He worked as an editor and writer for the San Francisco Art Commission, Neighborhood Arts Commission, from 1975 to 1980, during which time he produced the Second Coming 1980 Poets and Music Festival, honoring the late Josephine Miles and John Lee Hooker.
He was an active participant in the Folsom Prison Writer’s Workshop and other prison writing programs.
He has read his poetry with many acclaimed poets, including Diane DiPrima, Bob Kaufman, Jack Micheline, Harold Norse, Lawrence Ferlinghetti, and all of the past and current San Francisco Poet Laureates.
His poetry, prose, articles, and book reviews have appeared in over 2000 literary magazines and anthologies, including City Lights Journal, Exquisite Corpse, Poetry Australia, Confrontation, Margie, The New York Quarterly, The Patterson Literary Review, Pearl, Bottom Dog Press, The Smith, The San Francisco Chronicle, and The Outlaw Bible of American Poetry.
In April 2002 a poem of his was set to music By William Bolcom, a Pulitzer Prize winning composer, and performed at New York’s Alice Tully Hall. In 2012, three poems of his were selected to be set to music by the New England Conservatory of Music for inclusion in a concert at a later date. In January 2009 Sound Street Tracks released a mastered CD of Winans reading from his book, The Reagan Psalms.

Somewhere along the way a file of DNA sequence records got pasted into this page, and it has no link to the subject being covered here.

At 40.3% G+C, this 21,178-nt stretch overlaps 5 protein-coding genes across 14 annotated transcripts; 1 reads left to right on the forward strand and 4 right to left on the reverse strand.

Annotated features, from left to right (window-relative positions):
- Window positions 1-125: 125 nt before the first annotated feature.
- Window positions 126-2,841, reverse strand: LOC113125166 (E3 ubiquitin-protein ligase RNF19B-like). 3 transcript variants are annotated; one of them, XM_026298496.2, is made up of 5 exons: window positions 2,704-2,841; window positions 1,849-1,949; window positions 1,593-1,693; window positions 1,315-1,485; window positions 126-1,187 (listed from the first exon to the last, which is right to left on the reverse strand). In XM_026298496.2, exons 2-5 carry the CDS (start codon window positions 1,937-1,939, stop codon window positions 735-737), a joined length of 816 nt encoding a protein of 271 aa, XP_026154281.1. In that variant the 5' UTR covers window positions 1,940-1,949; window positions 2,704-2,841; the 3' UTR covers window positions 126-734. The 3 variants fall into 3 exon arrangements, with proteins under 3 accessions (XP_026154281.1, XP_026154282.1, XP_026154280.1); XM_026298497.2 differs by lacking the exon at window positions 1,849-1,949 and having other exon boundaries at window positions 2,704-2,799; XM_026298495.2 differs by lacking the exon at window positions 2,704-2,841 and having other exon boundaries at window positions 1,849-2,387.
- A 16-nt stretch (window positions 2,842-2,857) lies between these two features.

In 2012 The Louisiana University at Lafayette recorded a CD of Song Cycles by American Composers, and included in the CD is the song cycle of nationally acclaimed William Bolcom. Old Addresses, with song poems by Winans, Oscar Wilde, Ezra Pound, Langston Huges, C.P. Cavafy, Kenneth Koch and others.
Writers like Colin Wilson, Studs Terkel, James Purdy, Peter Coyote, Herbert Gold, and the late Jack Micheline and Charles Bukowski have praised his work.
He has worked at a variety of jobs, most recently with the U.S. Dept. of Education as an Equal Opportunity Specialist, investigating claims of discrimination against minorities, women and the disabled.
Winans is a member of PEN, and has served on the Board of Directors of various art organizations, including the now defunct Committee of Small Magazine Editors and Publishers (COSMEP), The South of Market Cultural Center, and Friends of Services For the Arts. He is currently on the advisory board of the San Francisco International Poetry Library.
He is listed in Who’s Who International Poetry Directory, Who’s Who in America, the Gale Research Contemporary American Authors series, and the Gale Research Contemporary authors autobiography series.
Most recently he served on the host committee for the 2012 San Francisco International Poetry Festival.
His essay on the late Bob Kaufman was published in the American Poetry Review and was republished in 2007 by The Writer’s Research Group. In September 2009 the article was again re-published along with a poem of his for Bob Kaufman, as part of a booklet produced by the Los Angeles Afro American Museum.
His archives are housed at Brown University.